Tag Archives: software

FBI snooping tactic ruled unconstitutional

FBI snooping tactic ruled unconstitutional

AFP – A US judge has ordered the FBI to stop its “pervasive” use of National Security letters to snoop on phone and email records, ruling that the widespread tactic was unconstitutional.

The order issued by US District Court Judge Susan Illston in San Francisco came as a blow to a measure heavily used by the administration of President Barack Obama in the name of battling terrorism.

The Patriot Act passed after the September 11 attacks gave the Federal Bureau of Investigation strong authority to order that people’s telecom records be handed over, without such requests having to be disclosed.

But in her ruling, Illston said evidence indicated that tens of thousands of NSLs are sent out every year, and that 97 percent of them are fettered with the provision that recipients never mention the requests.

“This pervasive use of nondisclosure orders, coupled with the government’s failure to demonstrate that a blanket prohibition on recipients’ ability to disclose the mere fact of receipt of an NSL is necessary to serve the compelling need of national security, creates too large a danger that speech is being unnecessarily restricted,” Illston said in her written decision.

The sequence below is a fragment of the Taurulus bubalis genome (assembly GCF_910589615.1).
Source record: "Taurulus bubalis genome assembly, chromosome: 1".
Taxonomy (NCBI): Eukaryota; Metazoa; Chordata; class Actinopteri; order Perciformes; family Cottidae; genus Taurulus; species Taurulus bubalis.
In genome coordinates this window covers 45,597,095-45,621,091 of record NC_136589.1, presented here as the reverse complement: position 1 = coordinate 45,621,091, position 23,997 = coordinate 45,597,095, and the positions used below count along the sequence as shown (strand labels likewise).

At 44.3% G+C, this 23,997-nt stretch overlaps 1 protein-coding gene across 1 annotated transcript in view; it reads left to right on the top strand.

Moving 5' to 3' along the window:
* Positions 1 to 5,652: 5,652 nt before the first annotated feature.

Illston set her ban on NSLs to take effect in 90 days to allow US lawyers to appeal the decision given “the significant constitutional and national security issues at stake.”

The judge’s ruling came in a lawsuit filed in 2011 by Internet rights law group Electronic Frontier Foundation (EFF) on behalf of an unnamed telecom company.

“We are very pleased that the court recognized the fatal constitutional shortcomings of the NSL statute,” said EFF Senior Staff Attorney Matt Zimmerman.

“The government’s gags have truncated the public debate on these controversial surveillance tools.”

It was the potential for gag orders accompanying NSLs to violate the First Amendment right of free speech that prompted the ruling, according to Zimmerman.